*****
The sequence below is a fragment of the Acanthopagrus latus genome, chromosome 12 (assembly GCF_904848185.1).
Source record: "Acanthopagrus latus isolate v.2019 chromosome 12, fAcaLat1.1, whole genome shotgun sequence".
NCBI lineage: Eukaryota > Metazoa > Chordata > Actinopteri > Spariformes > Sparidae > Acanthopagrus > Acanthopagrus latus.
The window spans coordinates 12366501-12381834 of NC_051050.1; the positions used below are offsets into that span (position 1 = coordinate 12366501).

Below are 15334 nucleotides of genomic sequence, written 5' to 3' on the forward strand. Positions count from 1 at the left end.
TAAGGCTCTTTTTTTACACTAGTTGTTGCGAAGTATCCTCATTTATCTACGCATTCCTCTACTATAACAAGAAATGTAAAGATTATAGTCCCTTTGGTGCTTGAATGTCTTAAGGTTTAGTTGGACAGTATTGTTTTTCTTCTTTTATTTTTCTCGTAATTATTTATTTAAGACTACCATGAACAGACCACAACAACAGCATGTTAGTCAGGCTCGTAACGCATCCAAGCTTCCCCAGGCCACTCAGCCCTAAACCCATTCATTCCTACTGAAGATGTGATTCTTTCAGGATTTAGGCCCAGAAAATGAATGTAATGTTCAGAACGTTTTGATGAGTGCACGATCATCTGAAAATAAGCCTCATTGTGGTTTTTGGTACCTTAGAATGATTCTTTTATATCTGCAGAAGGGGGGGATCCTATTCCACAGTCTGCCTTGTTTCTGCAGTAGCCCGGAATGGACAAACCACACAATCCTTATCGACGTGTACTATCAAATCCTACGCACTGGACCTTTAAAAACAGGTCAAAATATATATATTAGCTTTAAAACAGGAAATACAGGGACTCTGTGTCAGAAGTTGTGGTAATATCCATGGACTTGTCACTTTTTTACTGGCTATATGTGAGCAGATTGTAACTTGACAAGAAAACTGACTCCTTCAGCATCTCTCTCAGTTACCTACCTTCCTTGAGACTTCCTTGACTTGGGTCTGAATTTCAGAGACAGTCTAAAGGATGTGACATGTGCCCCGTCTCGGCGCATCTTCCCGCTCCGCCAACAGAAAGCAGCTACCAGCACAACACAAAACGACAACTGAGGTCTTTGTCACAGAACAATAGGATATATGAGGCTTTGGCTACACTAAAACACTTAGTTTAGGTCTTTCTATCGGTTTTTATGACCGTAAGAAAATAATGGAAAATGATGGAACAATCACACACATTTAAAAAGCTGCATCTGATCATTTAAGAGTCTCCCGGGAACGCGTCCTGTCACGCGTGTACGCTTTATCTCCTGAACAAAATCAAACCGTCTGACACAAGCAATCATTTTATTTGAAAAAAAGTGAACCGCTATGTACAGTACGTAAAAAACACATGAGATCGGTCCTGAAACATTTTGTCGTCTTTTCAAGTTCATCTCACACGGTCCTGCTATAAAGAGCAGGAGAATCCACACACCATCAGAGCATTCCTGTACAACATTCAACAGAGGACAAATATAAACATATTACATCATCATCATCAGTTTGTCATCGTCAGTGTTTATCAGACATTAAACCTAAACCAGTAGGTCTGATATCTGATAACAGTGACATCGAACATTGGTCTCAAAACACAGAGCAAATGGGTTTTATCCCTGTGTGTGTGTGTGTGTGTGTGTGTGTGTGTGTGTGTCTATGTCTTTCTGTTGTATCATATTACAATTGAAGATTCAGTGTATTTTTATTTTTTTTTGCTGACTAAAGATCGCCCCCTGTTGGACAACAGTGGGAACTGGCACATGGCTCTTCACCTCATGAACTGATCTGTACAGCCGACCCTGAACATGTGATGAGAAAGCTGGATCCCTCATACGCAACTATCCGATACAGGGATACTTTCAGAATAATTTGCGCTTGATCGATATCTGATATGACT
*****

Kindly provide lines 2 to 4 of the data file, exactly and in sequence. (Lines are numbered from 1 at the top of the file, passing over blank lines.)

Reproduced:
Source record: "Acanthopagrus latus isolate v.2019 chromosome 12, fAcaLat1.1, whole genome shotgun sequence".
NCBI lineage: Eukaryota > Metazoa > Chordata > Actinopteri > Spariformes > Sparidae > Acanthopagrus > Acanthopagrus latus.
The window spans coordinates 12366501-12381834 of NC_051050.1; the positions used below are offsets into that span (position 1 = coordinate 12366501).